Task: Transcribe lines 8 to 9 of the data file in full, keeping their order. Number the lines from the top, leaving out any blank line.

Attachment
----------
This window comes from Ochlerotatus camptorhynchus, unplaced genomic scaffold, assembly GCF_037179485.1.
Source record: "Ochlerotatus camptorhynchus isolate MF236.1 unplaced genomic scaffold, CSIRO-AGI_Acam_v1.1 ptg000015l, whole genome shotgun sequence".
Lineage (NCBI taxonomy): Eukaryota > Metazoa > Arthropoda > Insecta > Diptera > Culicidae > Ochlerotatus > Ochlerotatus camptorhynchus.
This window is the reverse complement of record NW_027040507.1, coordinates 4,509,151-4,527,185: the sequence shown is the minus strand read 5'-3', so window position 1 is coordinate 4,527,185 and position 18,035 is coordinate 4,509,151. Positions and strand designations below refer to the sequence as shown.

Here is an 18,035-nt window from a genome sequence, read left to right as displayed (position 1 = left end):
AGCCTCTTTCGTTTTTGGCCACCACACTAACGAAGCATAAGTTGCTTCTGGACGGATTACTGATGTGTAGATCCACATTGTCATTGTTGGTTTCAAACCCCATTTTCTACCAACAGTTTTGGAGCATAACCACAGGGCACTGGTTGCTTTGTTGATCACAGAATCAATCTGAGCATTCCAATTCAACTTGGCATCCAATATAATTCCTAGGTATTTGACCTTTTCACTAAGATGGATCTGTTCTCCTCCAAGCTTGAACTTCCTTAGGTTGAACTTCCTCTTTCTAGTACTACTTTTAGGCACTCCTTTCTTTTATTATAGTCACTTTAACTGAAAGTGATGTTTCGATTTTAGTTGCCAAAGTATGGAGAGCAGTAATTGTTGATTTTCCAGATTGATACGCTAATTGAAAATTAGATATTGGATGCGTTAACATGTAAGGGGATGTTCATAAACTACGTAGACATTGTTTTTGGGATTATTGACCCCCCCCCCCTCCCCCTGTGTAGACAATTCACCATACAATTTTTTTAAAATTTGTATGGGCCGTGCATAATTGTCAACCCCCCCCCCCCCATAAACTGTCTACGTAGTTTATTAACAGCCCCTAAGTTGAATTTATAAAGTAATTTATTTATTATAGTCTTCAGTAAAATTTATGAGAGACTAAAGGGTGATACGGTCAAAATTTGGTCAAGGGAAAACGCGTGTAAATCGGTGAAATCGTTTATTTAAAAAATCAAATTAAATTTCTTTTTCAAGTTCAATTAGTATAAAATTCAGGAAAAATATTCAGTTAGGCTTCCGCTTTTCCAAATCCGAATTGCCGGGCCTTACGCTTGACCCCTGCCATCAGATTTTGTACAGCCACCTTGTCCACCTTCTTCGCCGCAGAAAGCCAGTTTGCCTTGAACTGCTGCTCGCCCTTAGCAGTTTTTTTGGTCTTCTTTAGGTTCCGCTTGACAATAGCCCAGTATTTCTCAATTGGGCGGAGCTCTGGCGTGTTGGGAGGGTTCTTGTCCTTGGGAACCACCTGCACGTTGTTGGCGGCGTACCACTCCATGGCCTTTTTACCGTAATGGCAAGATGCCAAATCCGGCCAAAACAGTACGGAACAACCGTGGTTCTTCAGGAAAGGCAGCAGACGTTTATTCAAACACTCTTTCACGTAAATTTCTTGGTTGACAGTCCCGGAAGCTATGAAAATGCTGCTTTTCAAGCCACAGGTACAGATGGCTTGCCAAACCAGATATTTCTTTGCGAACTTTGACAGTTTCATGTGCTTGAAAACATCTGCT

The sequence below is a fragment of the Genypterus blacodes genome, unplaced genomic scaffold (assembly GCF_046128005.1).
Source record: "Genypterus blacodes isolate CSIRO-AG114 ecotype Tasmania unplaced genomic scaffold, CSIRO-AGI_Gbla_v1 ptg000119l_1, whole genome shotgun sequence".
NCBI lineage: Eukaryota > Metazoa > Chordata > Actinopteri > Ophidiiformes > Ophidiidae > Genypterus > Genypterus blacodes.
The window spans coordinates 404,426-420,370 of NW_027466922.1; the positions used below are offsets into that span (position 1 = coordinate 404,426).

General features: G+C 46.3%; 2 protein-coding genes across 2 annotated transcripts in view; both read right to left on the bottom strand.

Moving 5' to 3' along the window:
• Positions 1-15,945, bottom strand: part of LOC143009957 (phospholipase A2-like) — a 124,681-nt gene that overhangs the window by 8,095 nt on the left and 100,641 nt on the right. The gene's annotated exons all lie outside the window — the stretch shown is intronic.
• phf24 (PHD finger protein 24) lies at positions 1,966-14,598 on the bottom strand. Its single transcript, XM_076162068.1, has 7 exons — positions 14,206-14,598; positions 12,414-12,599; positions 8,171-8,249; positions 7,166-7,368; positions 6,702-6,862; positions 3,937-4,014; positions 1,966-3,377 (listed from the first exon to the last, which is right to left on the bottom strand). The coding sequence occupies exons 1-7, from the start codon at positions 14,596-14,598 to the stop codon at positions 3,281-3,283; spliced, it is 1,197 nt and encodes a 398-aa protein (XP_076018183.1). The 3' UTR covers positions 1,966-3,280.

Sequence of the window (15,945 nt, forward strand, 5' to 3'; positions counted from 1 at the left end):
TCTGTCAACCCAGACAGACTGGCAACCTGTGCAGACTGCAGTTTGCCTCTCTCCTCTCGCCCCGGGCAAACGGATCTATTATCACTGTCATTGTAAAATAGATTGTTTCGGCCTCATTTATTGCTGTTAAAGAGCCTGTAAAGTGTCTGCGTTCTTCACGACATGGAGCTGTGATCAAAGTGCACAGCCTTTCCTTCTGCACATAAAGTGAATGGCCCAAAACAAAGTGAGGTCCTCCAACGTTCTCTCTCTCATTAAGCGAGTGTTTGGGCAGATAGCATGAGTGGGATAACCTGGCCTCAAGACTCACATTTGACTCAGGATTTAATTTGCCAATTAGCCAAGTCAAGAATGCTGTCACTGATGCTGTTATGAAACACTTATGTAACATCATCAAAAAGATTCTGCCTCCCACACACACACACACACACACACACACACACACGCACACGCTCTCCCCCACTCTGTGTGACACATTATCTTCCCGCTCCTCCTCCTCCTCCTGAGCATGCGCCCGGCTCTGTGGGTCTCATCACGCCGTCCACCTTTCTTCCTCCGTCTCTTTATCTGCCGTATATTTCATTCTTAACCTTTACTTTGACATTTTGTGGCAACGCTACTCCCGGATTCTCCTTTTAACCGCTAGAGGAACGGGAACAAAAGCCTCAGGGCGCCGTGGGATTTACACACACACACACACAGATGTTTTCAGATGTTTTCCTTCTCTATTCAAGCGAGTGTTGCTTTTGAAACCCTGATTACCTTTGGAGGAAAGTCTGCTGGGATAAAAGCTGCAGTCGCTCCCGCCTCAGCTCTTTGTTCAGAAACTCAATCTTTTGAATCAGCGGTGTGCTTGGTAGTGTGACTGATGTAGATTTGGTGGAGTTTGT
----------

Source record: "Genypterus blacodes isolate CSIRO-AG114 ecotype Tasmania unplaced genomic scaffold, CSIRO-AGI_Gbla_v1 ptg000119l_1, whole genome shotgun sequence".
NCBI lineage: Eukaryota > Metazoa > Chordata > Actinopteri > Ophidiiformes > Ophidiidae > Genypterus > Genypterus blacodes.